Batesville takes two of three levels of play away fron The Wildcats on a short night in Brookville.Freshmen: Dogs win 13-25, 25-19, 15-4Batesville vs. FC Freshman VB (9-29)JV: Wildcats win 25-19, 21-25, 15-10Batesville vs. FC JV VB (9-29)Varsity: Dogs win 25-23, 26-24, 25-23Batesville vs. FC Varsity VB (9-29)Next games are Saturday October 3rd for bot Freshmen and Varsity. Freshmen are off to Greensburg, and Varsity is off to Richmond start times are TBD.Courtesy of Bulldogs Coaches Jody Thomas and Fawn Ryan.
Floyd County, In. — Indiana Conservation Officers are investigating a potential Black Bear sighting after a motor vehicle accident involving a large animal on Interstate 64 near mile marker 121 yesterday evening. The incident occurred at around 8:00 p.m.Witness accounts by the operator of the vehicle, as well as at least one other witness to the accident, led officers to search the area for the animal. The darkness and rugged, brushy terrain of the area limited the search.Officers will be checking the area today for additional clues to positively identify the animal involved.Officers with the New Albany Police Department also assisted with the search at the scene.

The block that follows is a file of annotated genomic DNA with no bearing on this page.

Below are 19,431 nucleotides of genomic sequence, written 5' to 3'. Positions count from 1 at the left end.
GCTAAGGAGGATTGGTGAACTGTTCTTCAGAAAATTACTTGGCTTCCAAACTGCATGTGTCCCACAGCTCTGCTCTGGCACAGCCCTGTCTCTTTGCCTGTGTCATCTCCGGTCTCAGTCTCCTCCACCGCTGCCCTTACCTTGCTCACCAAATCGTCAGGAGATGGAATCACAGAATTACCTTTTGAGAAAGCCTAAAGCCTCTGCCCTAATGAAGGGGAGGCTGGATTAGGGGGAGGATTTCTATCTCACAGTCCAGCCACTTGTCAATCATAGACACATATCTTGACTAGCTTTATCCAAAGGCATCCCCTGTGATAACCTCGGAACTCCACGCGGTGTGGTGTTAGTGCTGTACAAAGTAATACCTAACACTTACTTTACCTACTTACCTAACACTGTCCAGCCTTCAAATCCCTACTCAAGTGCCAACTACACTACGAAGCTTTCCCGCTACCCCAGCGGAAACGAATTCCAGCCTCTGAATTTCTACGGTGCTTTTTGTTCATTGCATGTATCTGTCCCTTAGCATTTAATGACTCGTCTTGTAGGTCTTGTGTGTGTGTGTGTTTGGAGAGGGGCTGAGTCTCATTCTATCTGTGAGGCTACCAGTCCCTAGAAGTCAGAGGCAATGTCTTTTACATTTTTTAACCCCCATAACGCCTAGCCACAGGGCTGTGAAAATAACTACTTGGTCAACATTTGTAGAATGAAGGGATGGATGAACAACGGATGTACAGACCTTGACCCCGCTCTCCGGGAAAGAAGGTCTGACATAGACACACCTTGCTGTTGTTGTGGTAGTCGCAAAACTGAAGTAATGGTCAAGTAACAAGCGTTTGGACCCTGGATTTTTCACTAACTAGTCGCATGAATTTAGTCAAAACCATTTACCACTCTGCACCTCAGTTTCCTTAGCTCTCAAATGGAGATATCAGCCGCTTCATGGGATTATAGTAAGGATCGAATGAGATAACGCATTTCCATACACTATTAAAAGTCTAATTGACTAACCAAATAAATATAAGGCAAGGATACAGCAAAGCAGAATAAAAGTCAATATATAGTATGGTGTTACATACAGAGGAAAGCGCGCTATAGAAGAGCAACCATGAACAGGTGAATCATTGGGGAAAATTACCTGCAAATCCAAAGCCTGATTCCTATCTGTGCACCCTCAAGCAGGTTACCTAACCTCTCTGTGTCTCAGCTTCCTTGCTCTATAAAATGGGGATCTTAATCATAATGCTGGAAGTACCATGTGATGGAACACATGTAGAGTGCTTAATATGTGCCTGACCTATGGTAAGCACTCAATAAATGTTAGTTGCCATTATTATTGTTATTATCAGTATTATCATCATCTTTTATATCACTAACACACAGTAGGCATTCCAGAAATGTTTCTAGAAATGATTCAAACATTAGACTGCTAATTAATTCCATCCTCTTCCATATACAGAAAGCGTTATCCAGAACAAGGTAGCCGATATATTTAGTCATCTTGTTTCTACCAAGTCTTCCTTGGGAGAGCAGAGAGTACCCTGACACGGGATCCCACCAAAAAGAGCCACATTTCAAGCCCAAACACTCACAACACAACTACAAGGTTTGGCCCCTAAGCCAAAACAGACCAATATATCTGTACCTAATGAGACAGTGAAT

The 44-year-old announced his arrival in style on Sunday when, in just his second game at the helm, he guided the Black Cats to a 3-0 victory over Newcastle at St James’ Park, their first on Tyneside for 13 years. However, the Italian is adamant that one victory, or even saving the club from relegation to the npower Championship, should not afford him that status. He said: “I don’t want to be a hero now. I don’t want to be a hero when we stay up, I don’t want to be a hero next year.” Di Canio added: “It’s easy for the fans to call the players, the manager, heroes if they do the right things and an incredible job. Maybe one day if we win something, they can call me hero, but it’s not the time now, even if we stay up. It’s not the time for a single game. “I understand what it means – I used to do the same as a Lazio fan. We won the derby, [Bruno] Giordano was a striker who scored an incredible goal and he was my hero. I know, but it’s not enough for me, not even if we stay up. If we stay up, it would be a fantastic step to build a good future. “One day, in 10 years’ time if I became the best manager in this club’s history, they can call me hero, otherwise it’s not enough, one game, two games, 10 games, 20 games.” Di Canio’s laudable pragmatism reflects the position in which he inherited Sunderland from predecessor Martin O’Neill. They remained outside the Barclays Premier League relegation zone only on goal difference and had not won in nine games as they headed for St James’ Park, and the three points with which they returned may count for little if they lose to Everton at the Stadium of Light. That is something they have done 12 times in their last 16 league meetings. Di Canio said: “I have to be honest, obviously the day after Newcastle, I saw a very good mood. It was fantastic for the players. But I was more happy two days later when we started again with a training session together because, to be honest, I saw them really focused and really concentrated on the next match. “I was worried the day before I met them because I was thinking, ‘I don’t know them, I haven’t known them for many years, so I don’t know how they will react’. That can be a poison instead of an extra lift, but to be honest, the way they have done things in the last few days has made me very happy because I have seen them really focused for the next match.” Press Association Paolo Di Canio does not want to be regarded as a hero on Wearside just because he has won one derby.